A city water plant in southeastern Missouri, which has treated millions of gallons of groundwater and Mississippi river water, had built up twelve inches of calcium deposits in the sand and anthracite filter media due to excess lime softening in its groundwater clarifier. The staff at Alliance Water Resources investigated the filters’ calcium penetration by obtaining samples from different depths. Finding calcium deposits in all levels of the media, we knew the standard procedure called for total filter media replacement.
The estimated cost to replace the media for fourteen filters was $525,000. To minimize this cost, we developed an innovative method for rehabilitating the media by treating it with acid, neutralizing the calcium and restoring the filter media to its original performance. We performed a trial run on one filter in order to determine the best dosage of acid, optimize treatment, determine cost and look for any problems associated with the media cleaning process.
Worker safety was a prime concern because using acid would result in acid vapors being released into the air. We engineered safety controls by building a cover over the filter as a means to safely exhaust the acid vapors. Next, we determined what protective equipment would be required for each employee, and then wrote a step-by-step procedure that workers followed to safely conduct the cleaning process. Discharge of the spent acid would be monitored and tested before its proper disposal.
The procedure was to mount a plastic, pneumatic diaphragm pump to a 300-gallon hydrochloric acid tote. The acid was injected into the filter through a clear plastic hose. An air scour blower ran the entire time as acid was being pumped into the filter, aiding in distribution of the acid. Two acid totes (600 gallons total) were pumped into the filter. The reaction of the acid with calcium caused foaming, which was limited by a water spray on the surface. After the acid reaction with the calcium was completed, the filter was backwashed. The cleaning process took five days and 3,000 gallons of acid to complete each filter. There was a mark on the filter wall that indicated the height of the media when it was originally placed, so when the calcium was completely removed, the top of newly cleaned media was level with the mark. Samples were taken from the media bottom to ensure all calcium was removed.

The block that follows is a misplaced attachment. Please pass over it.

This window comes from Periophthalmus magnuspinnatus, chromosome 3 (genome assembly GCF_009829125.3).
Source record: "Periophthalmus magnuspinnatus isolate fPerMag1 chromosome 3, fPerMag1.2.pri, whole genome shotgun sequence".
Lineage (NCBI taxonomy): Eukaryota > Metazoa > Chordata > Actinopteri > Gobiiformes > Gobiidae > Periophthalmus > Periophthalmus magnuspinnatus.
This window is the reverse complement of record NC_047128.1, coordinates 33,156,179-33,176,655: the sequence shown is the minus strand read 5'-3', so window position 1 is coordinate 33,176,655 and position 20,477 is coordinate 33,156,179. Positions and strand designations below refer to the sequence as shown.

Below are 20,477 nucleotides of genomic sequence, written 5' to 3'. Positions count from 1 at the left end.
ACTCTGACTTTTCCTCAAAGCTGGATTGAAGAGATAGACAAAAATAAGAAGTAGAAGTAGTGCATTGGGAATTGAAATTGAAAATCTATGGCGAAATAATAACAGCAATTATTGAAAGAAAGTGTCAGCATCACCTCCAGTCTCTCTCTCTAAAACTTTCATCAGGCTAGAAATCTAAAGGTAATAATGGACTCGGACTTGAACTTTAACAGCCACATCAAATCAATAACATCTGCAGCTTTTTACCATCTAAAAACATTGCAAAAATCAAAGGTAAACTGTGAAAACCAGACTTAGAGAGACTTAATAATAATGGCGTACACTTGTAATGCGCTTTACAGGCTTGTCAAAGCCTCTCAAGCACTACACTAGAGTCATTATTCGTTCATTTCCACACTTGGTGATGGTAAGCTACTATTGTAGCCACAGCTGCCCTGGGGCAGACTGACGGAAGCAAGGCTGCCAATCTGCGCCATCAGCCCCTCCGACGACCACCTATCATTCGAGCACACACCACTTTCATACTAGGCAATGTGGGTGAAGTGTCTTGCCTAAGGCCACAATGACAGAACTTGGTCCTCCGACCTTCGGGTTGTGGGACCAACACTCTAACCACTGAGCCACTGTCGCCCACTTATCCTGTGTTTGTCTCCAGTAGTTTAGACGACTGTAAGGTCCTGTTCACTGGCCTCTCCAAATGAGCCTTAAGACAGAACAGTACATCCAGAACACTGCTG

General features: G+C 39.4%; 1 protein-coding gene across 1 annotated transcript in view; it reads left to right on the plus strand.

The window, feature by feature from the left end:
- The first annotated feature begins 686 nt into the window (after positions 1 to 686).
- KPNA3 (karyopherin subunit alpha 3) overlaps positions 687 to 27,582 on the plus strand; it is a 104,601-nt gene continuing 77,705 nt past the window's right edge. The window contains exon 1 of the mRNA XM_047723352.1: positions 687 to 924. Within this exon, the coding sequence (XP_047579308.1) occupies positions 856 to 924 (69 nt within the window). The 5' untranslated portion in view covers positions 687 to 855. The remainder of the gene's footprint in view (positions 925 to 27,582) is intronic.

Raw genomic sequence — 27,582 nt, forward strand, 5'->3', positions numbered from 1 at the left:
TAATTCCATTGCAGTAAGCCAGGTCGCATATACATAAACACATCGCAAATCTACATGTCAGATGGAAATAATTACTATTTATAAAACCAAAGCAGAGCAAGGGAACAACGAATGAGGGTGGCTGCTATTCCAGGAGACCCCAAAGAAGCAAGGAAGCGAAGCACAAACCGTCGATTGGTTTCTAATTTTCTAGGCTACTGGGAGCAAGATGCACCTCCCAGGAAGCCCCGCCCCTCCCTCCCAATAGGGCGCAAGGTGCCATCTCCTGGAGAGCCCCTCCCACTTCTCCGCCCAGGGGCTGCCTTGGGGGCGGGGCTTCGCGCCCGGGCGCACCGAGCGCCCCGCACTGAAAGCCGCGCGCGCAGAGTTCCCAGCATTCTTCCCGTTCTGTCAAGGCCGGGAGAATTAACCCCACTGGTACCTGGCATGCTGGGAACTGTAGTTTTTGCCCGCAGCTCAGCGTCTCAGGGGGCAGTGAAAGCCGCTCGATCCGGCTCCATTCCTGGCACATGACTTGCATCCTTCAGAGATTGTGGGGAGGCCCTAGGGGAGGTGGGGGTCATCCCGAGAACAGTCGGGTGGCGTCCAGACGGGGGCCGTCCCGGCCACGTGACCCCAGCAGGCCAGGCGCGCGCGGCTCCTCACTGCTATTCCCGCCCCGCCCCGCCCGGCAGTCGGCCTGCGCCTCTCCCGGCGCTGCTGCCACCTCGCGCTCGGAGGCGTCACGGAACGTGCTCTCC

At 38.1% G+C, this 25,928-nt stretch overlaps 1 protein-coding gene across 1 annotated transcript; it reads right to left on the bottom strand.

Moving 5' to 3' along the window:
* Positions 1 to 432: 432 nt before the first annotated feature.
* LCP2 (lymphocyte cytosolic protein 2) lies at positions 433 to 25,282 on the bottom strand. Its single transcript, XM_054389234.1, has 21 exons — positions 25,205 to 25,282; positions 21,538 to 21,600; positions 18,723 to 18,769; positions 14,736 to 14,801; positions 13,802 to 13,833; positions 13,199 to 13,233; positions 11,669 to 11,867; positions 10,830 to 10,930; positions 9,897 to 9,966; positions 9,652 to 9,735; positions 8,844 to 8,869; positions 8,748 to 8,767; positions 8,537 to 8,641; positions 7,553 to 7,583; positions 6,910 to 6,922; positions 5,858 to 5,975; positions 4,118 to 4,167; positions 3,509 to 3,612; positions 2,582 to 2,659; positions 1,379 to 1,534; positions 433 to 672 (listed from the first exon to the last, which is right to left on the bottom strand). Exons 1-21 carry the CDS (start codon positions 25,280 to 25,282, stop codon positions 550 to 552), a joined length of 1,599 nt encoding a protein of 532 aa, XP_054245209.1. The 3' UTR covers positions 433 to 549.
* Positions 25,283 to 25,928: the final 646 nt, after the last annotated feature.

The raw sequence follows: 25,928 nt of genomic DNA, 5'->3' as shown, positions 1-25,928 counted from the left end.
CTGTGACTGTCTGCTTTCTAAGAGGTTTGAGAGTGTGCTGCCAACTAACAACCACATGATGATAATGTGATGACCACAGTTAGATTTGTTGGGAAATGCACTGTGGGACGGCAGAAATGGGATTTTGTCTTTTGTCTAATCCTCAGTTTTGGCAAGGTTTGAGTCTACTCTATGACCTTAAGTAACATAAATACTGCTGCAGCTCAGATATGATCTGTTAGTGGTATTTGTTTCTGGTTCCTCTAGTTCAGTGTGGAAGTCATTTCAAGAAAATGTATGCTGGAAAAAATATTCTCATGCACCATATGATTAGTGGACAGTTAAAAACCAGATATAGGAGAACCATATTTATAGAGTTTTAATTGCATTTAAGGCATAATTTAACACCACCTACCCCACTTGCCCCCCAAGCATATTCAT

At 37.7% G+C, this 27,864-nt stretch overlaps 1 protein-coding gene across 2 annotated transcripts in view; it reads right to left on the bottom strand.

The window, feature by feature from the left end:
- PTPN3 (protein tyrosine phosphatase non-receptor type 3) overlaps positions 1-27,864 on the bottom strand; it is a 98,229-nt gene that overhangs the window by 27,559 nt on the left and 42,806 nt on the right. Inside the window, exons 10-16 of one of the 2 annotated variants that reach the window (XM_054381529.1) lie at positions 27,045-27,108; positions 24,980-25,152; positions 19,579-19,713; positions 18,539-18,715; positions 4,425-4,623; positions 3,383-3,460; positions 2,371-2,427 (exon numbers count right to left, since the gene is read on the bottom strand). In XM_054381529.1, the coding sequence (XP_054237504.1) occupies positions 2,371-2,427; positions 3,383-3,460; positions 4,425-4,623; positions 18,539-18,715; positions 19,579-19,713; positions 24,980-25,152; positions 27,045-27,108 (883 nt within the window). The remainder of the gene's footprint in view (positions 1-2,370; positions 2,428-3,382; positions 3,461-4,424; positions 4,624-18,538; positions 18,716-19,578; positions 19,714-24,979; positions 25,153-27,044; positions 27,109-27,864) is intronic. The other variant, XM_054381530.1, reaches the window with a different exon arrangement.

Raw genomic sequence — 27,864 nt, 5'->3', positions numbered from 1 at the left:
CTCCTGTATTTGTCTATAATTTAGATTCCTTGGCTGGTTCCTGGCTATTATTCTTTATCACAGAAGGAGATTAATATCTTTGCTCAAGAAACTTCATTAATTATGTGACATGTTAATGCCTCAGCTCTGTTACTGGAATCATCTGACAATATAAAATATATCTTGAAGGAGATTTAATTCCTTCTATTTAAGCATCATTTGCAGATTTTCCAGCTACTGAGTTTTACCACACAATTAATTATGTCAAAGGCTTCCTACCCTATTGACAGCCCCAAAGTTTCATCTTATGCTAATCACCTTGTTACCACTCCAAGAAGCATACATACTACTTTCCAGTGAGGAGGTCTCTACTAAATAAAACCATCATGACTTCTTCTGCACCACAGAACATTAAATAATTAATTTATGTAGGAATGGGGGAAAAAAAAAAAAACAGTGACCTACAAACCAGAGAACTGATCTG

The acidizing process brought the filter media back to new condition. The cost of materials and acid was $42,000, or $3,000 per filter. The process saved the client $483,000 due to Alliance’s ability to restore the filter media.
Each year the top layer of anthracite is checked for calcium coating in the filters. To date, there has been no reaction when acid is applied to the media sample, which means the filter media remains in good condition.